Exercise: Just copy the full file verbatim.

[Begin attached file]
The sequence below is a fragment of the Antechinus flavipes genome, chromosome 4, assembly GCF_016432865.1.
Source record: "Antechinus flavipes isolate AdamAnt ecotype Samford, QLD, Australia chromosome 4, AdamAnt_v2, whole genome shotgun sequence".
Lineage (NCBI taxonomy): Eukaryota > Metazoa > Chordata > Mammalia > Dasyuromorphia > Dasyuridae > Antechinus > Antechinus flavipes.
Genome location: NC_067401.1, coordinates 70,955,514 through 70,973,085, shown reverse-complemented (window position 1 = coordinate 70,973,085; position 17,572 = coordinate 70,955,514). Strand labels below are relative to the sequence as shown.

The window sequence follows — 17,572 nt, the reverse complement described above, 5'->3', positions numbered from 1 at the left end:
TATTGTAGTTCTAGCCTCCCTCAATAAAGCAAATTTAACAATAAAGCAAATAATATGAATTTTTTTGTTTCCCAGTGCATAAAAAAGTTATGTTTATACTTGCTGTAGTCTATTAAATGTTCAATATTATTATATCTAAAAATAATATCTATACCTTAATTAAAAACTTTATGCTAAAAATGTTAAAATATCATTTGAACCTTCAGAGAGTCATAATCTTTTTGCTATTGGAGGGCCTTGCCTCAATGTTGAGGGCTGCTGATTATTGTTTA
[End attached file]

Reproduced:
The sequence below is a fragment of the Antechinus flavipes genome, chromosome 4, assembly GCF_016432865.1.
Source record: "Antechinus flavipes isolate AdamAnt ecotype Samford, QLD, Australia chromosome 4, AdamAnt_v2, whole genome shotgun sequence".
Lineage (NCBI taxonomy): Eukaryota > Metazoa > Chordata > Mammalia > Dasyuromorphia > Dasyuridae > Antechinus > Antechinus flavipes.
Genome location: NC_067401.1, coordinates 70,955,514 through 70,973,085, shown reverse-complemented (window position 1 = coordinate 70,973,085; position 17,572 = coordinate 70,955,514). Strand labels below are relative to the sequence as shown.

The window sequence follows — 17,572 nt, the reverse complement described above, 5'->3', positions numbered from 1 at the left end:
TATTGTAGTTCTAGCCTCCCTCAATAAAGCAAATTTAACAATAAAGCAAATAATATGAATTTTTTTGTTTCCCAGTGCATAAAAAAGTTATGTTTATACTTGCTGTAGTCTATTAAATGTTCAATATTATTATATCTAAAAATAATATCTATACCTTAATTAAAAACTTTATGCTAAAAATGTTAAAATATCATTTGAACCTTCAGAGAGTCATAATCTTTTTGCTATTGGAGGGCCTTGCCTCAATGTTGAGGGCTGCTGATTATTGTTTA